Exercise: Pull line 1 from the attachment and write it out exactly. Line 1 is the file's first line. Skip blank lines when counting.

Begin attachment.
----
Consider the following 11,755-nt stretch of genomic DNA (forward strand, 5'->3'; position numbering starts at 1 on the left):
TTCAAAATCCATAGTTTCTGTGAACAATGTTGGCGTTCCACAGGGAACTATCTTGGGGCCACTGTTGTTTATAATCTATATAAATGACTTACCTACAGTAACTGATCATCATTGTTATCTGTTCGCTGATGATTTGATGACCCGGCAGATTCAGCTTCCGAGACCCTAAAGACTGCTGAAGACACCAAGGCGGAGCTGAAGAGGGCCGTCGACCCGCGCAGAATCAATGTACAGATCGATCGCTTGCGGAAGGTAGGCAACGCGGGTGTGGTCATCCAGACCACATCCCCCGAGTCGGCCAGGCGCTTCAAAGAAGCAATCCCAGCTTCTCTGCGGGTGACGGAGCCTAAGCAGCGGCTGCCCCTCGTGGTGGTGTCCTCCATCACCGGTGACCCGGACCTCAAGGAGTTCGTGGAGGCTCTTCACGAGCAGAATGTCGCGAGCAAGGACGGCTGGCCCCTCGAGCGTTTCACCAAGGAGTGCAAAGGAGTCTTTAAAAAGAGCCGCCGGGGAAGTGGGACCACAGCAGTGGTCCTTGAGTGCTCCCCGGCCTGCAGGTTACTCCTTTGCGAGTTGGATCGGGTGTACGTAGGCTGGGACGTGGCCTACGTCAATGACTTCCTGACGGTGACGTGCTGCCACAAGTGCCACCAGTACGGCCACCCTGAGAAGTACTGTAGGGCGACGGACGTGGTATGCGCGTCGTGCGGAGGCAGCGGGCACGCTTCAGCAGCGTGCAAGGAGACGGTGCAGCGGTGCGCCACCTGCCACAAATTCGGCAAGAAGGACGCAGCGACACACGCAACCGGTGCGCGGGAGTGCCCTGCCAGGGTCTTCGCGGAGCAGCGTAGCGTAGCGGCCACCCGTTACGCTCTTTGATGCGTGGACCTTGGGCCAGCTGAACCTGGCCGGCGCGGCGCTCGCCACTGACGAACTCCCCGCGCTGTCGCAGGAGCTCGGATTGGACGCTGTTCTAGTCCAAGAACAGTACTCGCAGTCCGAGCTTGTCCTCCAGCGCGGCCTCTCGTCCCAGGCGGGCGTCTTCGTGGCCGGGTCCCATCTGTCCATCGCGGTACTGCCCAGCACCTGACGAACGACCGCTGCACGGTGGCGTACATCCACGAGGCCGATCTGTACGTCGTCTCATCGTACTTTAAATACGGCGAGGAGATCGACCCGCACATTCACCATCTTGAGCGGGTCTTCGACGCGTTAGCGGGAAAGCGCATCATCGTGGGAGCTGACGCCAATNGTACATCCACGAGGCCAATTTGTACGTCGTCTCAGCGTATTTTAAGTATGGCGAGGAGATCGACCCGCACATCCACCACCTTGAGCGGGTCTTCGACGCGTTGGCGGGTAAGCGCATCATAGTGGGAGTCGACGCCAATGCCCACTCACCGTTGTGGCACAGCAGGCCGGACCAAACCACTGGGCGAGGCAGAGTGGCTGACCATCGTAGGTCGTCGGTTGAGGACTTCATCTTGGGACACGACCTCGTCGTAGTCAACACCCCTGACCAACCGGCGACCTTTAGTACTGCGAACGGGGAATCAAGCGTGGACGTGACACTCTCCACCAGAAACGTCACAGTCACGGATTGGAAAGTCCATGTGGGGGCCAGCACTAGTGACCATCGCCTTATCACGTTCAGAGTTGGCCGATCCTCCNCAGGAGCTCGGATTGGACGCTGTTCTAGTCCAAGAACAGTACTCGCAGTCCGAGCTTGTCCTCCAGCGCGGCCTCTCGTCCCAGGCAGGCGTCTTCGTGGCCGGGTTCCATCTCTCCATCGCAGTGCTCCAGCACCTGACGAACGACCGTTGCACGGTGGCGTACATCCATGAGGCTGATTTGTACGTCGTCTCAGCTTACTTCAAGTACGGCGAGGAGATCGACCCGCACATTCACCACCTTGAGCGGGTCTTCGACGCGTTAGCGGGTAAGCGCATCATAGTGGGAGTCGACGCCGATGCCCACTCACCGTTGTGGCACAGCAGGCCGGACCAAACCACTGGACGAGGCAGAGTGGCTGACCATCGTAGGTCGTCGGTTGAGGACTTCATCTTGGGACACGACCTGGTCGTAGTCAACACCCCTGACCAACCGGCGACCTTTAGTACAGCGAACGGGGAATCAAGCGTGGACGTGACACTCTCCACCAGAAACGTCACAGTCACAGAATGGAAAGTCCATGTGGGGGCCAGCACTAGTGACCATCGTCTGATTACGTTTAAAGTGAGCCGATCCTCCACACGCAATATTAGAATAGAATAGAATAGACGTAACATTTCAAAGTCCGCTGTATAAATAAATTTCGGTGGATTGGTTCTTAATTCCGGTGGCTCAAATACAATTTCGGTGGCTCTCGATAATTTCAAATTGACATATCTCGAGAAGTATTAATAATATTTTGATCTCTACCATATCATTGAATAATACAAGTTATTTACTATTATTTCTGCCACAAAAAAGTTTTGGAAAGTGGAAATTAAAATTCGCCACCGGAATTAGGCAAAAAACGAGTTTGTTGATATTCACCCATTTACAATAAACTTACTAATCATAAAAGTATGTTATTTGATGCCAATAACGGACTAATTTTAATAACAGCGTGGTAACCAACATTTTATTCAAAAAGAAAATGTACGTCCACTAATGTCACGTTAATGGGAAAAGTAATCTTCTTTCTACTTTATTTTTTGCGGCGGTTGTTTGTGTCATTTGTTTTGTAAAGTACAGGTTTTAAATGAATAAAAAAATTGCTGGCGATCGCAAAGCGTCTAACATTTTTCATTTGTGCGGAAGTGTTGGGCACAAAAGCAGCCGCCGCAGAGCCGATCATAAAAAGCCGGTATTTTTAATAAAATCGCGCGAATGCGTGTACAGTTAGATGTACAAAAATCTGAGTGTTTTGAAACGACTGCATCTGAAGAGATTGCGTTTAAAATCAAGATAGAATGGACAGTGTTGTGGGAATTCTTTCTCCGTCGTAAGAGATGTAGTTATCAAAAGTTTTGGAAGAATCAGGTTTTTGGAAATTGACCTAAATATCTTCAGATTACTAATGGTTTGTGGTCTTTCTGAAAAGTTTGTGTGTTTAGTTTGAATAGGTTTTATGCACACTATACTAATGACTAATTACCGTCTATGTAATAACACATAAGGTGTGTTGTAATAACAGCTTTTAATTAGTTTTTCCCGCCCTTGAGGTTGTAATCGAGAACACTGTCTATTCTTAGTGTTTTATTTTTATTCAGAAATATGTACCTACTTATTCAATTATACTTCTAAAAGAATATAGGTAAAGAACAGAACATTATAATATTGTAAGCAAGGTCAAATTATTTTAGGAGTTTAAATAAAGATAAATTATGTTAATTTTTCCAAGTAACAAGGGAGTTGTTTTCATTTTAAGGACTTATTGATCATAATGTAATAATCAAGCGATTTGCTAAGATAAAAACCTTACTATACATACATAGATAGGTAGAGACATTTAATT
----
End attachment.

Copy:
Consider the following 11,755-nt stretch of genomic DNA (forward strand, 5'->3'; position numbering starts at 1 on the left):